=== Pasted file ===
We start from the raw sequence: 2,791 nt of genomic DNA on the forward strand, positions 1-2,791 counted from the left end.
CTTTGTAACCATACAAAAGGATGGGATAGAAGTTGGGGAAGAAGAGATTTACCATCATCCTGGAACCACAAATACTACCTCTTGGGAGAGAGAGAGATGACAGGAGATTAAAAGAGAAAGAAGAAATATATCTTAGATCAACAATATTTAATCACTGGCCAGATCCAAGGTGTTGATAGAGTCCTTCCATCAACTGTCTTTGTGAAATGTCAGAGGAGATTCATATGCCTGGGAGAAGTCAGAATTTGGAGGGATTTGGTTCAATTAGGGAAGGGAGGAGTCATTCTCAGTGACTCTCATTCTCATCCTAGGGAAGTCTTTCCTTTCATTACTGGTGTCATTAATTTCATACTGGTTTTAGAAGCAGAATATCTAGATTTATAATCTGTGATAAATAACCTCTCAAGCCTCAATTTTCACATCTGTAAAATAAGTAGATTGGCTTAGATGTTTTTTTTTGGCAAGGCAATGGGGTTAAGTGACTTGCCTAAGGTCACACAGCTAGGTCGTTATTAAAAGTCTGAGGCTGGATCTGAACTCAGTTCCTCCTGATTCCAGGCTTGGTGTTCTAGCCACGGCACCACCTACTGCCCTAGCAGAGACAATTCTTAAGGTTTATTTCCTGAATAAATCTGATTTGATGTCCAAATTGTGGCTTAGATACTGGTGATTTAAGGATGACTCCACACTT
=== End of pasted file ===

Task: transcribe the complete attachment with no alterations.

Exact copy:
We start from the raw sequence: 2,791 nt of genomic DNA on the forward strand, positions 1-2,791 counted from the left end.
CTTTGTAACCATACAAAAGGATGGGATAGAAGTTGGGGAAGAAGAGATTTACCATCATCCTGGAACCACAAATACTACCTCTTGGGAGAGAGAGAGATGACAGGAGATTAAAAGAGAAAGAAGAAATATATCTTAGATCAACAATATTTAATCACTGGCCAGATCCAAGGTGTTGATAGAGTCCTTCCATCAACTGTCTTTGTGAAATGTCAGAGGAGATTCATATGCCTGGGAGAAGTCAGAATTTGGAGGGATTTGGTTCAATTAGGGAAGGGAGGAGTCATTCTCAGTGACTCTCATTCTCATCCTAGGGAAGTCTTTCCTTTCATTACTGGTGTCATTAATTTCATACTGGTTTTAGAAGCAGAATATCTAGATTTATAATCTGTGATAAATAACCTCTCAAGCCTCAATTTTCACATCTGTAAAATAAGTAGATTGGCTTAGATGTTTTTTTTTGGCAAGGCAATGGGGTTAAGTGACTTGCCTAAGGTCACACAGCTAGGTCGTTATTAAAAGTCTGAGGCTGGATCTGAACTCAGTTCCTCCTGATTCCAGGCTTGGTGTTCTAGCCACGGCACCACCTACTGCCCTAGCAGAGACAATTCTTAAGGTTTATTTCCTGAATAAATCTGATTTGATGTCCAAATTGTGGCTTAGATACTGGTGATTTAAGGATGACTCCACACTT